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Discussion Starter · #1 ·
I'm thinking about upgrading from the Raymarine ST2000 to something more robust like the EV-100 (which replaced the X-5 units recently). I sail an Olson 30, and I'm recently thinking of doing the Bermuda 1-2 in 2015, so the ST2000 will serve as backup only and I'll use the EV-100 as the primary unit. I'm trying to keep things reasonable (and simple), so spending $10,000 US is not in the budget. I also have an e7D as my primary chartplotter, but I'm not accustomed to using the AP as anything more than a dummy helmsman- at this point I'm only thinking of using it to hold a steady course, not maintain a heading based on apparent wind angles; reason being that I can't imagine a major wind shift occurring within a 20 minute window (my sleeping interval for the race) unless a squall is approaching, and I won't be sleeping anyway...

Also- would installing the EV-100 absolutely require connecting it via the Seatalk system? (which I currently haven't installed, since I have a very basic system and prefer to keep it that way, if possible).

Any help from anyone knowledgeable in these areas would be very helpful. I'm waiting to post a similar question to Sailing Anarchy until I get more useful and friendlier responses here... I'm also awaiting approval for posting on the Raymarine tech support site, which takes a while.

Ray
 

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I think it all comes down to how you use your AP. I have never connected my AP to my e7 and don't really see a benefit of doing so. I don't have a wind instrument so I can't set my AP to sail by wind angle but I don't think I'd want that feature??? I set my route on the plotter, set the boat on its course and engage the AP. If conditions change so I can't keep that course, I simply adjust.

To me; I'd just install the new AP from Raymarine, don't worry about connecting to seatalk or anything, and go on. I've heard good things about the EV pilots so I think your on the right track.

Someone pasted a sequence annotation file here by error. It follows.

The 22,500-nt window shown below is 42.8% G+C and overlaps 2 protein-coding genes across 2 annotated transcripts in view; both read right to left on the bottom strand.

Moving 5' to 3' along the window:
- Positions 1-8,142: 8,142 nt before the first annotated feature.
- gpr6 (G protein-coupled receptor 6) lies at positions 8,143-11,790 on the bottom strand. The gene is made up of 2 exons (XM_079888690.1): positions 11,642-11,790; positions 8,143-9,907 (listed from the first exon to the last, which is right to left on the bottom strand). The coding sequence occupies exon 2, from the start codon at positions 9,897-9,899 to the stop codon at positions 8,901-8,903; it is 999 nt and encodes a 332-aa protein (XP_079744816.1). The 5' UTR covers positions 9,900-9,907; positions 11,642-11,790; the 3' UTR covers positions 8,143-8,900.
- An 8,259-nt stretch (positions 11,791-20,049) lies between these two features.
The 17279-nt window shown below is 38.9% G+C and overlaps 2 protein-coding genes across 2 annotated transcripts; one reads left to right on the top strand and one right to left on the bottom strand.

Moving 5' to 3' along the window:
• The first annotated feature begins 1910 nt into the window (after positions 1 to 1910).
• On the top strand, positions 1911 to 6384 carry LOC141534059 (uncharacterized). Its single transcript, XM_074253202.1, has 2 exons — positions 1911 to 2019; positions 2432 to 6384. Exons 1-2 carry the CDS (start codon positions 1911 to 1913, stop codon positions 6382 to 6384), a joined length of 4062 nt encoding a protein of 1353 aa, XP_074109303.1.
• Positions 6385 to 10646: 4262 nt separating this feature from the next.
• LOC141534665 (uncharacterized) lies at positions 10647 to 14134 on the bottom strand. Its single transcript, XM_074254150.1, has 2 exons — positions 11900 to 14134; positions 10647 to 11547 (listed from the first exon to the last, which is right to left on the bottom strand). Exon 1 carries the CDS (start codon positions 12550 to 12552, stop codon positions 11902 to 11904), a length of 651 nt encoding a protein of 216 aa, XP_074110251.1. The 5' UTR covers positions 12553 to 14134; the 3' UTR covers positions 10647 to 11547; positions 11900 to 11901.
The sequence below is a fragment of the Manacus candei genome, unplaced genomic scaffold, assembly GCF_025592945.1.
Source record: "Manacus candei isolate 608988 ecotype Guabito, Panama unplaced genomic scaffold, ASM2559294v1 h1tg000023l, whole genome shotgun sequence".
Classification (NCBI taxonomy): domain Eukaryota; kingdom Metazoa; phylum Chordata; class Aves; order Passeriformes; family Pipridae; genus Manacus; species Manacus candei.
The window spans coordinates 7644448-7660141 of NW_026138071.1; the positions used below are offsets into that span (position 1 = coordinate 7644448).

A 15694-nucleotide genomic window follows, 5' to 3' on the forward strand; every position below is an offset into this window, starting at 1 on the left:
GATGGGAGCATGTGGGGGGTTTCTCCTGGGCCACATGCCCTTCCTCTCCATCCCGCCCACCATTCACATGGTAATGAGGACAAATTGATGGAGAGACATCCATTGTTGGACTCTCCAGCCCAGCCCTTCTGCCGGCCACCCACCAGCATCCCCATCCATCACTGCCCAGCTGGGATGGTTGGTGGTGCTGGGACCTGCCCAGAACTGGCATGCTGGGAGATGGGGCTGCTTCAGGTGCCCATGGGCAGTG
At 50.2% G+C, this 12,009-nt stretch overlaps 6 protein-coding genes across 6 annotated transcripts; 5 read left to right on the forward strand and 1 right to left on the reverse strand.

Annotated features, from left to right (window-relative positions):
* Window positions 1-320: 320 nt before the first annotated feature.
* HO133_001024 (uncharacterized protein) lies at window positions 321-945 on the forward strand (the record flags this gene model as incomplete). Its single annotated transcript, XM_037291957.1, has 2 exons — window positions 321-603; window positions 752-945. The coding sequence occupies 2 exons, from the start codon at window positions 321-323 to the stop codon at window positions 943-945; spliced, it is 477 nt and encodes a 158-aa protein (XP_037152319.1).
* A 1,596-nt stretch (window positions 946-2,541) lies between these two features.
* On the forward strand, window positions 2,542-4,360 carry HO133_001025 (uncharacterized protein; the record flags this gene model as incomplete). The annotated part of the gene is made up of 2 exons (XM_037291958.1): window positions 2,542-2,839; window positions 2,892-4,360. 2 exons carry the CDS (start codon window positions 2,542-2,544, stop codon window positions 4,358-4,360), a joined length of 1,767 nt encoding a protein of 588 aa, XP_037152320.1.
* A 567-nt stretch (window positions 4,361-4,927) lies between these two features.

Tod
 

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Discussion Starter · #3 · (Edited)
Thanks, Tod- I think the idea of the ap driving to a set apparent wind angle is that it might allow you to sleep a few minutes longer. I think I have to face the fact that each racer will be trying to "out-sleep the other guy"; philosophy being that the better rested skipper makes better and safer decisions. I may clarify this question over on SA to get an idea how significant that is-- I'd hate to lose much vmg just because I'm sleeping.. at least the sails won't be flogging!
 

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The wind instrument has one other valuable feature. You can turn on a "don't jybe" feature on the autopilot that will allow you sail deep and follow a course up until the point where the boat is at risk of an accidental jybe. Then it will switch to following wind course. I could see this being very useful on the open ocean.

I use the integration between my autopilot and plotter fairly often for coastal cruising. It is handy being able to point to a destination (obviously not straight up wind) and say "go there". This is a little quicker than steering until my boat's course appears to intersect with the destination, then putting the pilot into auto (though I do that too).
 

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Very true! Good point, Alex


Mandolin, Bayfield 36 out of Rock Creek, Chesapeake Bay.

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